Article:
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LILLIAN COPELAND

1904 - 1964

NOTABLE ACCOMPLISHMENTS

OLYMPIC GAMES

1928 AMSTERDAM

1932 LOS ANGELES

1936 BERLIN

SILVER, DISCUS

GOLD, DISCUS

PERSONAL BOYCOTT

WORLD MACCABIAH GAMES

2ND MACCABIAH (1935)

GOLD, DISCUS
GOLD, SHOT PUT
GOLD, JAVELIN

FIVE-TIME WINNER AAU CHAMPIONSHIPS IN SHOT PUT

TWO-TIME WINNER AAU CHAMPIONSHIPS IN DISCUS AND JAVELIN

Lillian Drosslin was born in New York City to Polish-Jewish parents in 1904. After her father’s death, her mother remarried (to Abraham Copeland), and the family moved to Los Angeles while Lillian was a child.

After graduation from Los Angeles HS, Lillian attended USC. She participated in field hockey, baseball, and basketball as well as track and field, thanks to intramural events sponsored by the Women’s Athletic Association. On weekends she trained with the Pasadena Athletic and Country Club. By the late 1920s, Lillian won every event in track and field she entered, and captured nine U.S. national championships in 1925 alone.

Lillian took silver in the discus at the 1928 Amsterdam Games (the first Olympics where women were allowed to compete), and likely would have competed in the shot put had it been offered as a women’s event. (Shot put was added in 1948.)

Poly sci degree in hand, Lillian entered USC’s Law School, and returned to competition in 1931 (following her coach from the PACC to the LA Athletic Club) to prepare for the 1932 Los Angeles Games. She threw poorly at the Trials, but beat out athletic phenom Babe Didrikson for the third discus spot. (This loss chafed Babe, leading her to remind reporters how good she was at discus even though she lost. Sound familiar?) At the Games, Lillian and U.S. teammate Ruth Osburn traded record breaking throws before Lillian came out on top with 40.58m (from a standing position).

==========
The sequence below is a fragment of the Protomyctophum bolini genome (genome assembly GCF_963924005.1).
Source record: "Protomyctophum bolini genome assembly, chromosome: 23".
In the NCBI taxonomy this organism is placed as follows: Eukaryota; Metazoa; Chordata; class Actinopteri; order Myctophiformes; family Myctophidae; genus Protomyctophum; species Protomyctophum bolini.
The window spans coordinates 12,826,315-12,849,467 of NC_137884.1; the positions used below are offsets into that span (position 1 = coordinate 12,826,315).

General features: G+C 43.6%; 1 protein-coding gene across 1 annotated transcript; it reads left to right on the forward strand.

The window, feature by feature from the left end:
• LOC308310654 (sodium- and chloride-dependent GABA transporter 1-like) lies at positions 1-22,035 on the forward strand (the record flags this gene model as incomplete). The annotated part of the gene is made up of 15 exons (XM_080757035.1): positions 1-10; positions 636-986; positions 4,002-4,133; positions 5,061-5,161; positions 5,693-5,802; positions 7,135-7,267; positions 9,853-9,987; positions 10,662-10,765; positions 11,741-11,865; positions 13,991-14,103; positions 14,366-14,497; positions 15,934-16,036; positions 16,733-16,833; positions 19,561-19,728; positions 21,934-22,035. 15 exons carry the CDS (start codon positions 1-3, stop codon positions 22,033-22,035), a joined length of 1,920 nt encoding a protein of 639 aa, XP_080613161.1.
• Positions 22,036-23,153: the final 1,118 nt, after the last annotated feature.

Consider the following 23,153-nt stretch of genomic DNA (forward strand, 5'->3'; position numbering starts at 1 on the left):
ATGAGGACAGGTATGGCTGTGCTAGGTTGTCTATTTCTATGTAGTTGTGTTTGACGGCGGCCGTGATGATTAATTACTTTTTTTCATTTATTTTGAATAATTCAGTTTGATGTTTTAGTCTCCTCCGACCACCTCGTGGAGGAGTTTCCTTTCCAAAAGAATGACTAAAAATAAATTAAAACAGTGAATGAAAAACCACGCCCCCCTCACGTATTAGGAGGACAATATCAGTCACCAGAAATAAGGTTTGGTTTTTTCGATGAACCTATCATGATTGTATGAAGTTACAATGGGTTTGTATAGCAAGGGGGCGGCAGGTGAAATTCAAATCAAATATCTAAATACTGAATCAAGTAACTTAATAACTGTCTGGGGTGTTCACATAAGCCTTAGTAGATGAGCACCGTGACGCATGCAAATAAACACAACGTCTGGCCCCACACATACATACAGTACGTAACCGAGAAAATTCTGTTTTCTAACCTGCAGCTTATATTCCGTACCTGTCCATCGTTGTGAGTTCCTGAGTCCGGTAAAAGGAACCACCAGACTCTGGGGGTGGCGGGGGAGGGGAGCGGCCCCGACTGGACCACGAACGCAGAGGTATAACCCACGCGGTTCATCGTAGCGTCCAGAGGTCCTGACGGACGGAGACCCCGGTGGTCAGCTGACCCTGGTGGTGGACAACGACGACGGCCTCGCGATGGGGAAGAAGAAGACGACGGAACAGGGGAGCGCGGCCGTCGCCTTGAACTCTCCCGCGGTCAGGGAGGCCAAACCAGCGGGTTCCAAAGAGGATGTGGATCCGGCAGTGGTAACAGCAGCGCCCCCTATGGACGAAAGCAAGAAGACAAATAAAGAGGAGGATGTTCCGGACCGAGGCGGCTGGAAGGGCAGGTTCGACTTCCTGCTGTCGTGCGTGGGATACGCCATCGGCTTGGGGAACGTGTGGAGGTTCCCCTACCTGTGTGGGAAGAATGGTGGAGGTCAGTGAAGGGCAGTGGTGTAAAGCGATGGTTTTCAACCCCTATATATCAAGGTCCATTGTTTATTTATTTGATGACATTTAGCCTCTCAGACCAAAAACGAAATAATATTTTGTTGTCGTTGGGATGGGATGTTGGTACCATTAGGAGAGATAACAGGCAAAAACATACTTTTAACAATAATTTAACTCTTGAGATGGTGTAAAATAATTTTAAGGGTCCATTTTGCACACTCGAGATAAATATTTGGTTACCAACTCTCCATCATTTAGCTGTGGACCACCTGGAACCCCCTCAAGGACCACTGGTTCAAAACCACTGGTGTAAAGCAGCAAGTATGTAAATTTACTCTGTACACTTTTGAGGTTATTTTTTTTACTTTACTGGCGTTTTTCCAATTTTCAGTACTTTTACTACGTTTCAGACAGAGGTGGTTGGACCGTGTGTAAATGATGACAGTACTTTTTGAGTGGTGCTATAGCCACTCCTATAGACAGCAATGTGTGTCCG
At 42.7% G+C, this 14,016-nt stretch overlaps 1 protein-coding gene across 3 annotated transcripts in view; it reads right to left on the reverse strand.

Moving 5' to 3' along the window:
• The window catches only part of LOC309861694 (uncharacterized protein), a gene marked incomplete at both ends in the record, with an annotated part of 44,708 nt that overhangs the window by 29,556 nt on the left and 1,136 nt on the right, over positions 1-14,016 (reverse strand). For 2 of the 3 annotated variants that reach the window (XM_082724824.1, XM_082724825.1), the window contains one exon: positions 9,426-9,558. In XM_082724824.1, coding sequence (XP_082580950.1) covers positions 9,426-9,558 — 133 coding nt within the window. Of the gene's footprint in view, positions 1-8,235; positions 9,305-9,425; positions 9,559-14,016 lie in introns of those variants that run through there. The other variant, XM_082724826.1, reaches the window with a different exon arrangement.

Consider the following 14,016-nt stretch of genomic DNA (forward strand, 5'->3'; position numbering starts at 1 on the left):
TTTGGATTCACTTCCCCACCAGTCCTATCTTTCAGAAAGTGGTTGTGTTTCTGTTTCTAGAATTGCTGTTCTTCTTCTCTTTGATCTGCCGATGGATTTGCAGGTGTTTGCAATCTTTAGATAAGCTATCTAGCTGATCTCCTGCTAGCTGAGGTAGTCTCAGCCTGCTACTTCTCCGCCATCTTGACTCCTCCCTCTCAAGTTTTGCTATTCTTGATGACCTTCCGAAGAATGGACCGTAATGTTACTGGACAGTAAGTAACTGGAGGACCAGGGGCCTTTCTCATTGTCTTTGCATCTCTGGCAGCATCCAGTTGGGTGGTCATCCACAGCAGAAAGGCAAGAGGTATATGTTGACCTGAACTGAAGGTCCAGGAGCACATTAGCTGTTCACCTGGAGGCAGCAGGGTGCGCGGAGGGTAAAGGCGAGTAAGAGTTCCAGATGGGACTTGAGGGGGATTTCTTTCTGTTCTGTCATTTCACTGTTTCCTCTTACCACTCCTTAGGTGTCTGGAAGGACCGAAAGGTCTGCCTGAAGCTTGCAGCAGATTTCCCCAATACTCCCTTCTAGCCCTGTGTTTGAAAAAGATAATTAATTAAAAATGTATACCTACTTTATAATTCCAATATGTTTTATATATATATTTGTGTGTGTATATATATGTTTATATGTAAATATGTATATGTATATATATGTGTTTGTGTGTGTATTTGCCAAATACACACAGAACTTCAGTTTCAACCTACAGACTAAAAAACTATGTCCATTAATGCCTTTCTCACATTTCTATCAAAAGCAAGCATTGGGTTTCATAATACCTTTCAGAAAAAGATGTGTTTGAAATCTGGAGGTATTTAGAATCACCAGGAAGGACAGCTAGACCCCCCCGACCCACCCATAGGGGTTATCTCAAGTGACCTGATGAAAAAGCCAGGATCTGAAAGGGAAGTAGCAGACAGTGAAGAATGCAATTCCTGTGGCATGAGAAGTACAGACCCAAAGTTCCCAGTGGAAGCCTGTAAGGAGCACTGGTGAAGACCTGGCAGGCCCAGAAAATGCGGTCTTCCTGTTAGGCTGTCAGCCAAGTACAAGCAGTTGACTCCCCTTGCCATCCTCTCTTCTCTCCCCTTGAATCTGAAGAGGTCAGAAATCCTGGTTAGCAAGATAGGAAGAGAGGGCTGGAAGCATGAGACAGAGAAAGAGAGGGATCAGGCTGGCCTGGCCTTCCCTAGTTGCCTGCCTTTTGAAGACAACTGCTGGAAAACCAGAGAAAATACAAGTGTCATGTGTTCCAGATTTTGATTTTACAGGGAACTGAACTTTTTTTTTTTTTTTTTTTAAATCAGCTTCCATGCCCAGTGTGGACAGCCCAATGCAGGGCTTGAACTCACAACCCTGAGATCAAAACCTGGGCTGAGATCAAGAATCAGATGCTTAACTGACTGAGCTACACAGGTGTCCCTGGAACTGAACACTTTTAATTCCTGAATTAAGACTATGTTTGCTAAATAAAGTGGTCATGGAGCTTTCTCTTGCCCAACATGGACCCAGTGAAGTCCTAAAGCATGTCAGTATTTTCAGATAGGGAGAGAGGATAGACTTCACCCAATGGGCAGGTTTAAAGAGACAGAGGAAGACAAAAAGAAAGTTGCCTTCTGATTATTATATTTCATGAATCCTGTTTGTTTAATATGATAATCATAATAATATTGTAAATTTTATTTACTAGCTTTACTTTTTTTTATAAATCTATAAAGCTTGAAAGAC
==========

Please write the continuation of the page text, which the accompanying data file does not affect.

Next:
Olympic gold finally earned, Lillian told reporters that she was retiring from the sport. However, in 1935, she paid her own way to Tel Aviv, Israel to participate in the 2nd World Maccabiah Games. She won not only the discus but the javelin and shot put as well.

She was one of many athletes to boycott the 1936 Berlin Games, “refus[ing] to have anything to do with the games if they were held in Germany,” and was 1 of 24 former U.S. Olympic champions to petition the IOC in 1933 to move the Games from Germany.

Lillian joined the LA County Sheriff’s Department in 1936, qualified as an expert marksman in 1938, and retired in 1960. She passed away on July 7, 1964 after a long illness. May her memory be a blessing.


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